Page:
Alabama Veterans held captive as prisoners of war return home
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BIRMINGHAM Ala. (WIAT) — Two Alabama veterans captured in Ukraine are now home and reunited with their closest loved ones. Alex Drueke and Andy Huynh had been held as prisoners of war by Russia until they were freed on Wednesday.

It was a warm and cheerful welcome home for Drueke and Huynh this afternoon. Family members say  they are excited for them to finally be home so they can catch their breath and process everything they’ve been through.

“I’m not sure there were a lot of words,” said Huynh’s future mother-in-law, Darla Black. “There was a lot of screaming a lot of crying and a lot of laughing.”

After being held as prisoners of war by Russia since June 9, the families of Drueke and Huynh were notified they had finally been set free as of Wednesday this week.

They landed home in Alabama Saturday afternoon. Drueke’s aunt, Dianna Shaw says they never lost hope for their safe return.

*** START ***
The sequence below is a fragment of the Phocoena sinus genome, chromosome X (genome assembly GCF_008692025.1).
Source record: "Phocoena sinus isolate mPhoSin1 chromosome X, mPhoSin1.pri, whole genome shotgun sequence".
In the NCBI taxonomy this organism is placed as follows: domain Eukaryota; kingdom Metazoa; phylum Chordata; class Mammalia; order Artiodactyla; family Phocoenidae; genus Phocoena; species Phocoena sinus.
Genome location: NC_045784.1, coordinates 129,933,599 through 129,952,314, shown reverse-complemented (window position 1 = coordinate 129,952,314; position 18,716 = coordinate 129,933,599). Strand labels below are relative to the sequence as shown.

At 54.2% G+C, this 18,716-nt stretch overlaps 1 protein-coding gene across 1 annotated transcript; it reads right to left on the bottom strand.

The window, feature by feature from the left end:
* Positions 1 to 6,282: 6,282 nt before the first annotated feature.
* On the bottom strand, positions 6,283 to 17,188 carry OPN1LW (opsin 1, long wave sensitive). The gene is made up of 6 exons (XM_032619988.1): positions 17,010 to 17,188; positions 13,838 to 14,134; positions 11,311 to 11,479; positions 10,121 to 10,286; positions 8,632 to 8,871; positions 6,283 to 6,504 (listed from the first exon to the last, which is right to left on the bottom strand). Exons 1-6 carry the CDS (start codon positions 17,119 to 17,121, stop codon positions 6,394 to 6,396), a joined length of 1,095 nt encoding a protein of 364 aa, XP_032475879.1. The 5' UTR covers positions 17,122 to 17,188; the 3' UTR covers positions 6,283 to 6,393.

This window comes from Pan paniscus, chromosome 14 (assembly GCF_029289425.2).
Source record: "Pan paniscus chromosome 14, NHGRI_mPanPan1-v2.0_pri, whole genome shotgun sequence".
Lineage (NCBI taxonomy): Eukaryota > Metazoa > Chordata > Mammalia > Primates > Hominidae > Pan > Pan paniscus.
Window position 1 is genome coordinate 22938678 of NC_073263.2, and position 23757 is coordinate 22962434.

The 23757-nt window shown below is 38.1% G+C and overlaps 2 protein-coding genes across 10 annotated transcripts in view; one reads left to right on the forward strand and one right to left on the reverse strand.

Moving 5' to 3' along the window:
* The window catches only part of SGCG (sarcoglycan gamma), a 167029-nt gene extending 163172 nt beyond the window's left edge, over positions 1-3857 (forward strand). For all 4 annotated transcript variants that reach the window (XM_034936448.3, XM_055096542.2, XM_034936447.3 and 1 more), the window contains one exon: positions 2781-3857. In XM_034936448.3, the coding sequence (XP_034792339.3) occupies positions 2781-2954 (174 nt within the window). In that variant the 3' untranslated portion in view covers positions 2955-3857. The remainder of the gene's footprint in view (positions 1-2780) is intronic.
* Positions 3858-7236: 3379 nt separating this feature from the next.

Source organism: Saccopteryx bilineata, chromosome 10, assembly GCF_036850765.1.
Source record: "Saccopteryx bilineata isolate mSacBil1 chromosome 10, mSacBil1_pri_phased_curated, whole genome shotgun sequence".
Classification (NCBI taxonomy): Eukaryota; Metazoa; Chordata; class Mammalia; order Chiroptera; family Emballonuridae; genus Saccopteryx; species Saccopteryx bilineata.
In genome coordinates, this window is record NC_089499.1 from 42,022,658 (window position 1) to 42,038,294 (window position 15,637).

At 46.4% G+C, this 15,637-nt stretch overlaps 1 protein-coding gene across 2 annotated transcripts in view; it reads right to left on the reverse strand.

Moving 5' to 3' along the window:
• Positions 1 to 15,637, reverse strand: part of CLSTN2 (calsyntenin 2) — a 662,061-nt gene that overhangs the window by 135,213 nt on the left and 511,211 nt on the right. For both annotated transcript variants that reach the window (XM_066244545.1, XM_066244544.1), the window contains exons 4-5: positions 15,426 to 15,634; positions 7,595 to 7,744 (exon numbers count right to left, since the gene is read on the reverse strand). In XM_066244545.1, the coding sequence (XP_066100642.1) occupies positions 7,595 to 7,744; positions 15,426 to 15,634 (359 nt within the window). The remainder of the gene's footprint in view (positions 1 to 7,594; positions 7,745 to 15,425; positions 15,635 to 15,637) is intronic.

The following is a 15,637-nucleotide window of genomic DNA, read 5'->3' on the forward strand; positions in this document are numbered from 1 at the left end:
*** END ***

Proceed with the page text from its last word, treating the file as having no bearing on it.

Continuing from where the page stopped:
“We felt confident that Alex and Andy had the training, had the fortitude to get through it,” Shaw said. “Um, we also felt very supported by the U.S. government. And then once we made connection with the Ukrainian government, we felt very supported by them.”

Shaw says that though not all details have been revealed, they know Drueke and Huynh were severely dehydrated. Drueke was blind folded for several hours during captivity.

During their release, Shaw says Drueke and Huynh were uncertain of their fate.

“What he said to me was, ‘Oh we knew we were being released, but we didn’t know if it was a prisoner exchange or an execution squad,’” Shaw said.

Black says this period of uncertainty forced them to rely heavily on their faith.

“We’ve been through what we feel like a crucible now,” Black said. “It’s proven. It’s shown and we got our miracle that we were praying for and I still kind of can’t believe it.”

The families say they have no intention of overwhelming Alex and Andy with too big of a welcome home but are very excited to enjoy long awaited family time as they re-adjust to life in Alabama.

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